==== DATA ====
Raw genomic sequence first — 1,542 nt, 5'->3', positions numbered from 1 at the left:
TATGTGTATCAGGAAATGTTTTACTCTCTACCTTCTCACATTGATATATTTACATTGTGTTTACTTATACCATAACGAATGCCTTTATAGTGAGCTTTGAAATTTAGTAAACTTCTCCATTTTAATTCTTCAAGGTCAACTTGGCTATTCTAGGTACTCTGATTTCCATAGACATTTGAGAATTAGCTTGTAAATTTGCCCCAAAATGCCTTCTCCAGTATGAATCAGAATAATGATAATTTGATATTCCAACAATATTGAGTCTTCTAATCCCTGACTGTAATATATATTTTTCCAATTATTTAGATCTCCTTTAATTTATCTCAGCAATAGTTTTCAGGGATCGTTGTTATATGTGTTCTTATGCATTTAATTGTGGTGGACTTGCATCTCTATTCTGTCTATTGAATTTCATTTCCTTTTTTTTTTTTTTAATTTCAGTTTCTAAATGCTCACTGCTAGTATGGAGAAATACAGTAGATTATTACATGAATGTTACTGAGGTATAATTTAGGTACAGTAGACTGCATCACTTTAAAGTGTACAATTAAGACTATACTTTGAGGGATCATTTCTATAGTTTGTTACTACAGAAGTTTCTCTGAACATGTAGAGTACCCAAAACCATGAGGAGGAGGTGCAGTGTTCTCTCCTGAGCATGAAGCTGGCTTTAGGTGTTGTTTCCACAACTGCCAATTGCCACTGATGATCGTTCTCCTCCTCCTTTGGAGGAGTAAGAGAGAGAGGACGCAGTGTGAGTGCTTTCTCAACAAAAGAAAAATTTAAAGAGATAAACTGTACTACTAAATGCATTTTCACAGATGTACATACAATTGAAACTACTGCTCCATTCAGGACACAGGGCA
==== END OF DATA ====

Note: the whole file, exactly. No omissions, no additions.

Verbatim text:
Raw genomic sequence first — 1,542 nt, 5'->3', positions numbered from 1 at the left:
TATGTGTATCAGGAAATGTTTTACTCTCTACCTTCTCACATTGATATATTTACATTGTGTTTACTTATACCATAACGAATGCCTTTATAGTGAGCTTTGAAATTTAGTAAACTTCTCCATTTTAATTCTTCAAGGTCAACTTGGCTATTCTAGGTACTCTGATTTCCATAGACATTTGAGAATTAGCTTGTAAATTTGCCCCAAAATGCCTTCTCCAGTATGAATCAGAATAATGATAATTTGATATTCCAACAATATTGAGTCTTCTAATCCCTGACTGTAATATATATTTTTCCAATTATTTAGATCTCCTTTAATTTATCTCAGCAATAGTTTTCAGGGATCGTTGTTATATGTGTTCTTATGCATTTAATTGTGGTGGACTTGCATCTCTATTCTGTCTATTGAATTTCATTTCCTTTTTTTTTTTTTTAATTTCAGTTTCTAAATGCTCACTGCTAGTATGGAGAAATACAGTAGATTATTACATGAATGTTACTGAGGTATAATTTAGGTACAGTAGACTGCATCACTTTAAAGTGTACAATTAAGACTATACTTTGAGGGATCATTTCTATAGTTTGTTACTACAGAAGTTTCTCTGAACATGTAGAGTACCCAAAACCATGAGGAGGAGGTGCAGTGTTCTCTCCTGAGCATGAAGCTGGCTTTAGGTGTTGTTTCCACAACTGCCAATTGCCACTGATGATCGTTCTCCTCCTCCTTTGGAGGAGTAAGAGAGAGAGGACGCAGTGTGAGTGCTTTCTCAACAAAAGAAAAATTTAAAGAGATAAACTGTACTACTAAATGCATTTTCACAGATGTACATACAATTGAAACTACTGCTCCATTCAGGACACAGGGCA